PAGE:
5 Tips for Optimizing Your Product Pages
A product page is a landing page, and a good landing page is one that “gets the sale.” In order to maximize sales revenue, it’s a good idea to review the content and structure of your product pages, with an eye towards addressing the concerns and objections of potential buyers.
While there are a lot of items that can be tweaked and adjusted on a product landing page, we’re going to focus on five items that tend to have a sizable, positive impact on performance.
#1 – Part Descriptions Should Be Clear and Informative
When a customer reads product information on a page, they’re usually looking for details and facts. Therefore, the content on a good product page isn’t “salesy.” Instead, the description should strive to:
- Distinguish this part from other, similar parts. Consumers are wondering which part they’re looking at, eg. “Is this the standard alternator, or is it the heavy-duty alternator that’s rated for an extra 30 amps?”
- List common uses and purposes, eg. “This alternator is frequently used on police and emergency vehicles, but also by vehicle owners looking for extra electrical power.”
- Explain details and options, such as listing all the available colors or finishes, explaining the mounting options. For example, questions like “What mount does the part come with?” or “Should I add a different mount to my order if I’ve got a truck?” should be anticipated and answered in the description.
The main goal when writing a part description is to provide details, specifications, fitment, and facts — it isn’t sales copy. In fact, you want to avoid telling the reader how “great” your part is, as text that appears to be sales copy will often be discounted or ignored.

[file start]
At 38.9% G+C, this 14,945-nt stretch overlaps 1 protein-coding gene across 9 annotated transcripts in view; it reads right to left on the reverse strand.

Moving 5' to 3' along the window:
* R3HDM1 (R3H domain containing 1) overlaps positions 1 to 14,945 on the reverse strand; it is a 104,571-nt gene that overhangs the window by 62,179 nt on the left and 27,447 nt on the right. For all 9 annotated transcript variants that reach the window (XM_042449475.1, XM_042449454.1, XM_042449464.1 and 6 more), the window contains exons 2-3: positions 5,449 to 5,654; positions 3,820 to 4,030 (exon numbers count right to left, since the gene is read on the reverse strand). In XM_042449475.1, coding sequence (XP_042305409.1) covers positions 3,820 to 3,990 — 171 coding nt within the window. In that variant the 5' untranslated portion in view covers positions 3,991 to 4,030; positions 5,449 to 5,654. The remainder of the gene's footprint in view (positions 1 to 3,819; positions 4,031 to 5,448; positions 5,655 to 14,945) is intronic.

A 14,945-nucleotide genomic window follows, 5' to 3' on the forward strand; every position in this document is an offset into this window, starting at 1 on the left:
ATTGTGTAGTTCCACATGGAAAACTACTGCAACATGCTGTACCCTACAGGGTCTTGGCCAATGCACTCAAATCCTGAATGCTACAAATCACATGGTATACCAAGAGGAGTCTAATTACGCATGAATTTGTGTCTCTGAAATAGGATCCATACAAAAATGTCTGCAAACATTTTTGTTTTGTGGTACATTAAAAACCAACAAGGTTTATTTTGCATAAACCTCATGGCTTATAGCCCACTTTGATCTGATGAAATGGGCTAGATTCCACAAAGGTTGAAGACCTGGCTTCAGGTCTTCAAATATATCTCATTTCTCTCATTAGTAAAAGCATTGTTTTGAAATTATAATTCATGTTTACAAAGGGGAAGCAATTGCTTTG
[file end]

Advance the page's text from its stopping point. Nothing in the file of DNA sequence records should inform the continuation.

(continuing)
Also, avoid general statements about features and benefits. Telling someone that you’ve got “the best alternator on the market” doesn’t make any sense unless you explain why. Which sounds more believable?
- “We’ve got the best alternators on the market!” or
- “We’ve got the best alternators on market because we use OEM quality chromium steel bearings, rectifiers tested to 300V, and all our testing utilizes NIST grade equipment,“
A good product description is factual, comforting, and compelling. Someone who reads your description should know exactly what they’re getting.
#2 – Quality Images Are Hugely Important
The human brain is wired to process images much, much faster than text. As a result, a good set of photos on a product page goes a long ways towards making the page perform.
Ideally, you’d have a good cross sampling of images on your product page:
- A collection of images that showed the product from various angles
- An image or two showing the product installed and/or in use
- An image or two focused in on a key feature
All the images would also be available at high resolution, so your site visitors can zoom in. Part diagrams and schematics are also helpful, as it helps people visualize where the part fits on their vehicle, if it’s actually the part they need, etc.
Finally, while videos are technically not images, they can be very valuable. If you have good footage of the part being installed and/or reviewed, adding it to the product page can’t hurt.
#3 – Include Whatever PDFs You Can
Providing PDF versions of installation instructions, owner’s manuals, and spec sheets is always a good idea. Consumers who plan on doing their own installation always appreciate a chance to look at the instructions before they buy. People who are concerned about quality or functionality often like to review an owner’s manual before they buy. Serious enthusiasts often want to download specs (or manuals and other materials), print them out, and then pour over them.